CIMS encourages you to do your part to help reduce preterm births by sharing these resources with expectant parents, your professional colleagues, and your social network. 
Helping Women Make Informed Decisions about Induction of Labor
CIMS wants women to have access to the full range of the risks and benefits of induction of labor so they can make an informed choice. Childbirth Connection recently unveiled a new Induction of Labor topic , which covers the benefits, harms, and appropriate medical indications for induction. It also provides tips, tools, and resources that women can use to discuss their options with their providers. This evidence-based educational resource is a welcome addition to the consumer-oriented resources on this pressing topic and will hopefully encourage women and providers to reduce the number of early deliveries.  

Despite Health Concerns, Cesarean Rate Continues to Rise
Final birth data for 2008 and preliminary 2009 figures , now available from the Centers for Disease Control and Prevention (CDC), confirm the U.S. cesarean rate's upward trend. The cesarean rate continued to climbfor a 12th consecutive year in 2008 to 32.2 percent of all births. The preliminary report for 2009 is based on 99.95 percent of births for the year, and the data show the cesarean delivery rate increasing for a 13th year in a row to 32.9 percent of all births.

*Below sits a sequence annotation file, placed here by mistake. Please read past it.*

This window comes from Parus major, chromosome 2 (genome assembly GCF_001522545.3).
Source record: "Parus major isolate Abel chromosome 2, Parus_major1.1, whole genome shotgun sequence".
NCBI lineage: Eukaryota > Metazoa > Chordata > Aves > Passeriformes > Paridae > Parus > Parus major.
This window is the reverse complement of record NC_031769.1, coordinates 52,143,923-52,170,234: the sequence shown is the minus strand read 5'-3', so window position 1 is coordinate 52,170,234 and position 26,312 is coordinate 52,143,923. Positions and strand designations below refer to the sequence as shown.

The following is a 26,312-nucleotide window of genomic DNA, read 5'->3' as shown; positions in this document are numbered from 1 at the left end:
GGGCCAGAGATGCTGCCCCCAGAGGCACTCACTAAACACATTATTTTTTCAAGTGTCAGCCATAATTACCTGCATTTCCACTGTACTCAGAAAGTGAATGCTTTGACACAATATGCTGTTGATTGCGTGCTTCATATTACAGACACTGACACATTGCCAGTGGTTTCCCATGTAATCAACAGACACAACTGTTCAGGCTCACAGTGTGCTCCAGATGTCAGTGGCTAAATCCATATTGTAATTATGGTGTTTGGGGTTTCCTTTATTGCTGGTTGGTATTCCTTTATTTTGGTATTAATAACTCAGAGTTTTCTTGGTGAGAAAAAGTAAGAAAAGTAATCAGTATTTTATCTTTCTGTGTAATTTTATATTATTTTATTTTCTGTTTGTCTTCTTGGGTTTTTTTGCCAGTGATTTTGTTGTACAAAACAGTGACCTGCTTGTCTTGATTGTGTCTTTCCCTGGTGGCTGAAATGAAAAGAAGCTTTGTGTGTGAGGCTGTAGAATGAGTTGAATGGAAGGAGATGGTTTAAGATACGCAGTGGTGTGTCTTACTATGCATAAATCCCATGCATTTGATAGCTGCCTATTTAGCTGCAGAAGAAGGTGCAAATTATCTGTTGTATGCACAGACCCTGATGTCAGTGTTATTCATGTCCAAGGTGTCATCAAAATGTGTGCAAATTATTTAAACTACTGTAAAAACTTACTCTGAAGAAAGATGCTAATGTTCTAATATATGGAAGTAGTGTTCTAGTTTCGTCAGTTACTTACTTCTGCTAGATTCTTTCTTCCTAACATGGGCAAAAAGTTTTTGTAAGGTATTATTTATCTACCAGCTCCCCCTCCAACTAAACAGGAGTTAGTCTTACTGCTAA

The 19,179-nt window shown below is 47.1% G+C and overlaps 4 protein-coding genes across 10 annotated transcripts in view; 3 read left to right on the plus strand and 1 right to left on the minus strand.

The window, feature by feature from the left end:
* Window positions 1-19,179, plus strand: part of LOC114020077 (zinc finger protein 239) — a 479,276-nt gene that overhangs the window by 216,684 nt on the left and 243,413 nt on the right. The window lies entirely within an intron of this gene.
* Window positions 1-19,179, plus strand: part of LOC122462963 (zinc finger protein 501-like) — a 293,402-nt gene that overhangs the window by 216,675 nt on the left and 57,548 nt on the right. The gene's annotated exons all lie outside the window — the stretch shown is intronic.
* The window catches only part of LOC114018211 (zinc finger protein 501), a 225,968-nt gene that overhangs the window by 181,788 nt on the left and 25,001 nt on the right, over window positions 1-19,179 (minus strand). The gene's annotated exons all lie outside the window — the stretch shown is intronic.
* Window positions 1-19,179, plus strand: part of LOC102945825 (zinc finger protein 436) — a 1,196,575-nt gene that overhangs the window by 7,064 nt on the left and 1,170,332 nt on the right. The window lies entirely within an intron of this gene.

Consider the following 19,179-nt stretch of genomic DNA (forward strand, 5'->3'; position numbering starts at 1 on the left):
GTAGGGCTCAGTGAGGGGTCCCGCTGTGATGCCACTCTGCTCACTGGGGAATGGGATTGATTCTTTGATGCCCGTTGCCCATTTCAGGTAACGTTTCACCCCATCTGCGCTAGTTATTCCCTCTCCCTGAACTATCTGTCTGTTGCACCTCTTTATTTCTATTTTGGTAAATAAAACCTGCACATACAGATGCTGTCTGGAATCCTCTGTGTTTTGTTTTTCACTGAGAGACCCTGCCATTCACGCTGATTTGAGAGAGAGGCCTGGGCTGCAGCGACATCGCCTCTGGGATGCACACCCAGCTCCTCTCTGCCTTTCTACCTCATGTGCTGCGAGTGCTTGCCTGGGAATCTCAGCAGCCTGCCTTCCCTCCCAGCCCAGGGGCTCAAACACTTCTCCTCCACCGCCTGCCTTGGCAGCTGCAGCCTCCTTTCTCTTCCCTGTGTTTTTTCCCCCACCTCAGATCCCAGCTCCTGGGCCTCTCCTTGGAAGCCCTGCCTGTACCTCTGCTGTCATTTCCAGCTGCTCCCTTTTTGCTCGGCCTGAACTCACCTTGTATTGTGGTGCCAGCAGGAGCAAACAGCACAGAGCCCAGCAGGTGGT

Last year, the CDC confirmed that a cesarean is major abdominal surgery and is associated with higher rates of surgical complications and maternal re-hospitalization, as well as with complications requiring admission to a neonatal intensive care unit. Despite concerns about the health risks of cesareans for mothers and infants, physicians now perform more cesareans than ever. According to the preliminary 2009 data: